So, having buried the taboo, we seem to be in danger of giving it the kiss of life with the way some cases of alleged abuse are now being perceived.

It’s quite right that all claims of sexual assault should be investigated, tested and, where there is a case, pursued through the judicial system. No one is above the law, whether a ‘celebrity’ or a lord.

But we seem to have lost a sense of perspective when it comes to these crimes with vast resources being allocated to a handful of cases while many thousands of reported incidents are virtually on hold.

The police should never have to apologise for investigating crimes and following leads. However, if allegations are false or cannot be substantiated they should say so. This would be a strength not a weakness.

It is, of course, difficult that in many of the high-profile cases of recent times the identities of those under investigation have not been officially released by the police but have come to light through other means. Yet we have to deal with the world as it is not as we wish it would be and once names are common knowledge the results of the investigations centring on them should be made public.

When it emerges that someone in the public eye is being investigated for non-recent child abuse it obviously stirs the interest of the media whose appetite can be insatiable. This puts pressure on the police who don’t want to repeat the mistakes of the past by allowing offenders to slip through their hands.  And so there is a danger, as has been seen in recent cases, that officers lack confidence in declaring there is a lack of evidence or the allegations are not true.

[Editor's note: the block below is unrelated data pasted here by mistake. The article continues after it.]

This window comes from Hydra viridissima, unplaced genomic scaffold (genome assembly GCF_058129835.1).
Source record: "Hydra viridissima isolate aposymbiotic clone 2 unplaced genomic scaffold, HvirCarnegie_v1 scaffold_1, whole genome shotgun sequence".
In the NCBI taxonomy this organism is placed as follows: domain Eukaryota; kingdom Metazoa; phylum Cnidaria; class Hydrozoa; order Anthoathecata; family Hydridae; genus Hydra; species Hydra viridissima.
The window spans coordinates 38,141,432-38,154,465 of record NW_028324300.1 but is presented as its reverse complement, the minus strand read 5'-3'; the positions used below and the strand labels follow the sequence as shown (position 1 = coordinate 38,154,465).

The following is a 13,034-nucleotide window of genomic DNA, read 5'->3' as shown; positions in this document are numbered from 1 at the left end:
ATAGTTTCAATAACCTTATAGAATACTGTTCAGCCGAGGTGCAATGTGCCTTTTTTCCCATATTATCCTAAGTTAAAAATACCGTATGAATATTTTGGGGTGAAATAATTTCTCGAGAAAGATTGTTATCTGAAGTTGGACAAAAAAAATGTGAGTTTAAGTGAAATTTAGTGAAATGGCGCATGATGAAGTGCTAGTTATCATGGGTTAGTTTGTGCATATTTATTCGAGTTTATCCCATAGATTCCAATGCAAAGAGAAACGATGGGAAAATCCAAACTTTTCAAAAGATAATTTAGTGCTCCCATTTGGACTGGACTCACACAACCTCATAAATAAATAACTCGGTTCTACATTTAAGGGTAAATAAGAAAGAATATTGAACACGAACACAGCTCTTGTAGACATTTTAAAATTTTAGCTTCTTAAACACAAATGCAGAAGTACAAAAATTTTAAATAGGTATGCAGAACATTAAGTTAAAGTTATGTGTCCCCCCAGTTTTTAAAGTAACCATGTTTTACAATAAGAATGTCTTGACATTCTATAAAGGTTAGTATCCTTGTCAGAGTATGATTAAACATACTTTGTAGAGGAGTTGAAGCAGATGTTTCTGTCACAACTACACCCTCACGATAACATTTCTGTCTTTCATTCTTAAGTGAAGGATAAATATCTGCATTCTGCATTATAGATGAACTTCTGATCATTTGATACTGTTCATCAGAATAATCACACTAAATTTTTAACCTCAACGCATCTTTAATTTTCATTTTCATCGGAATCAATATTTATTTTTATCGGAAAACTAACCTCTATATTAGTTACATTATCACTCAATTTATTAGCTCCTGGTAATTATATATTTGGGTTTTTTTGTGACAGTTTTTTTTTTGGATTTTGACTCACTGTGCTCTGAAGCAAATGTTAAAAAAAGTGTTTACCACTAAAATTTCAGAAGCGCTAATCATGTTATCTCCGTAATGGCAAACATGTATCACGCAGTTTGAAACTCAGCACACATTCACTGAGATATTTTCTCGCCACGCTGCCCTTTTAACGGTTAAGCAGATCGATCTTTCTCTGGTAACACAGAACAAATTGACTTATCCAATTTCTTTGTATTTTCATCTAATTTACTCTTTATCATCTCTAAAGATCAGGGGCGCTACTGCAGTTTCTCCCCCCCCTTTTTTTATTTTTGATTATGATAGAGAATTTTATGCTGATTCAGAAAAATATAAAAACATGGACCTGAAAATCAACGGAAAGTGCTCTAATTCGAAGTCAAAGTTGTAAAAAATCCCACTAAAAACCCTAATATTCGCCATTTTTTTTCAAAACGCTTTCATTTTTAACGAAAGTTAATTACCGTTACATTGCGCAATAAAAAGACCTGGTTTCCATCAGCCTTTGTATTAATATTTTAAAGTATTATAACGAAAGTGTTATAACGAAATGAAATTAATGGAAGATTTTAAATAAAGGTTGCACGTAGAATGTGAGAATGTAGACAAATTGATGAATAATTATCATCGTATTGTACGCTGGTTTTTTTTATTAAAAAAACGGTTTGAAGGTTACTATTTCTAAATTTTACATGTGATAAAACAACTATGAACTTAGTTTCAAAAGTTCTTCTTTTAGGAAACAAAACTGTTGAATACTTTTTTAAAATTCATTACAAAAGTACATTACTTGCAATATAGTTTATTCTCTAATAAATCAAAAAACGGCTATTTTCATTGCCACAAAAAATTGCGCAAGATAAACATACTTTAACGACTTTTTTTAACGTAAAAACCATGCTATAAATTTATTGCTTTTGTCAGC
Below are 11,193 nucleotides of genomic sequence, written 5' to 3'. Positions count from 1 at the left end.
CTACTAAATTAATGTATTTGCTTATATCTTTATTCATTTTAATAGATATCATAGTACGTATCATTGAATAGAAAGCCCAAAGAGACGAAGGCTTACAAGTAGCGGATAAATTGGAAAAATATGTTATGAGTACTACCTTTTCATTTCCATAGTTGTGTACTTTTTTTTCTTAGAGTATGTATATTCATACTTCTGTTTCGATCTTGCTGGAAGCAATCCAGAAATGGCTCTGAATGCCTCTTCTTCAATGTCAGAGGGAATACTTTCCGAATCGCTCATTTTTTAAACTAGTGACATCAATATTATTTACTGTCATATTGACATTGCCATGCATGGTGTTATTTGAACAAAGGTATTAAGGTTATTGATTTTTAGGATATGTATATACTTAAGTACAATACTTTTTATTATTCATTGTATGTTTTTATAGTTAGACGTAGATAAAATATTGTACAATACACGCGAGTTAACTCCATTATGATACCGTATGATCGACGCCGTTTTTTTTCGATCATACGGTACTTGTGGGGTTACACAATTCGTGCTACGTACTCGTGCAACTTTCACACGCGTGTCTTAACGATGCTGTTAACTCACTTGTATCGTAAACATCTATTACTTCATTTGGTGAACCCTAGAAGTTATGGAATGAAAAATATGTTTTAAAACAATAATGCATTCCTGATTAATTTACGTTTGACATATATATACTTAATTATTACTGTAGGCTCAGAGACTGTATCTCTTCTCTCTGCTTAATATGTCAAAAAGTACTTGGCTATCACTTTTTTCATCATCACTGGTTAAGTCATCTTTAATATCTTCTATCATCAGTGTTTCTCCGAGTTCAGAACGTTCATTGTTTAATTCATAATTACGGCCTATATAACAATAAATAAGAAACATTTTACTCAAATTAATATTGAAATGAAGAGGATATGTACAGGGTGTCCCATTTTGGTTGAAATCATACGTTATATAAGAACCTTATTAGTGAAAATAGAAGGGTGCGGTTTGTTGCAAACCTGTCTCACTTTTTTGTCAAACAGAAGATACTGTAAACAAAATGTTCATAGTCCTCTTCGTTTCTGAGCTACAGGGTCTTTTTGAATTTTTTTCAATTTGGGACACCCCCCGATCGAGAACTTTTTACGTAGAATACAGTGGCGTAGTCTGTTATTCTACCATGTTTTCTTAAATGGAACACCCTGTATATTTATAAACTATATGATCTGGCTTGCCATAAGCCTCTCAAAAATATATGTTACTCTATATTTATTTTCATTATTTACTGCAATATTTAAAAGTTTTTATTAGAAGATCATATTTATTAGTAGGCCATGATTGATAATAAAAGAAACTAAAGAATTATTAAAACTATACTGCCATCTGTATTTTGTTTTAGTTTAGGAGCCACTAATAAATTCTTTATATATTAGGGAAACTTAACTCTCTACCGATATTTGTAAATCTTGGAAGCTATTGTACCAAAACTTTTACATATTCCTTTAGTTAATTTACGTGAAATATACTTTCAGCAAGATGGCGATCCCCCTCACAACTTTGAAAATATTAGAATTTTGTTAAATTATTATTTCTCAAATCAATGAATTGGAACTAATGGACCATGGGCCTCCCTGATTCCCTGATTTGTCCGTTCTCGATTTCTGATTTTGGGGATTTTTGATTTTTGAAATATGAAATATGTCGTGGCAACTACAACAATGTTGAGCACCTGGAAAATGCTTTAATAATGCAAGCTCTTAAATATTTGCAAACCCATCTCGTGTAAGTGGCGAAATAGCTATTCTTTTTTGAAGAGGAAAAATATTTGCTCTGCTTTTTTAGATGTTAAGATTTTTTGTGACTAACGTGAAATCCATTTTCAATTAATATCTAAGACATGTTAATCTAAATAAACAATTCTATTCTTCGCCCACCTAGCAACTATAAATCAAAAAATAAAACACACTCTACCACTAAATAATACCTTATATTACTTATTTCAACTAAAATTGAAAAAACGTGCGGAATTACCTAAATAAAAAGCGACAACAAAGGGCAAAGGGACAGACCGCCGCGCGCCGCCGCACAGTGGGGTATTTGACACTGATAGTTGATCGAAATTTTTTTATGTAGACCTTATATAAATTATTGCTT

The disproportionate weight of media attention given to say, Sir Edward Heath, as opposed to the Bradford grooming gang sentenced this week, shows there is a danger the pendulum is swinging too far the other way. This threatens the painstaking work invested in ensuring the public and our institutions recognise child abuse as a very real danger. 

Whilst high profile cases have helped the cause there is now a real risk that the all-encompassing focus on them does both victims of abuse and those advocating on their behalf a fundamental disservice.

As the public watches high -profile cases collapsing amidst a media fanfare genuine convictions made across the country week in week out go virtually unannounced. If this trend continues they may start to believe that child sexual abuse isn’t the prolific problem we know it to be.

So, while detectives peer into the mists of time, searching for long lost clues, we have to face the unpalatable possibility that offences being committed today will in turn only be investigated fully in years or decades' time because there is not the manpower to deal with them right now.

So, now the Goddard Inquiry is in full swing, taking evidence about allegations of child sex crimes involving ‘well known people’ as well as institutional abuse, how do we ensure we don’t fail today’s victims?

If they start to think their stories are going to be diminished by the continuing furore over how some senior public figures have been treated by the police they will stay silent. Therefore we have to continue to encourage them to come forward, to give them the confidence of knowing they will be listened to.

If we don’t we will find ourselves back in those incestuous days where people conspired to say and do nothing to prevent child abuse.

Peter Wanless is Chief Executive of the NSPCC.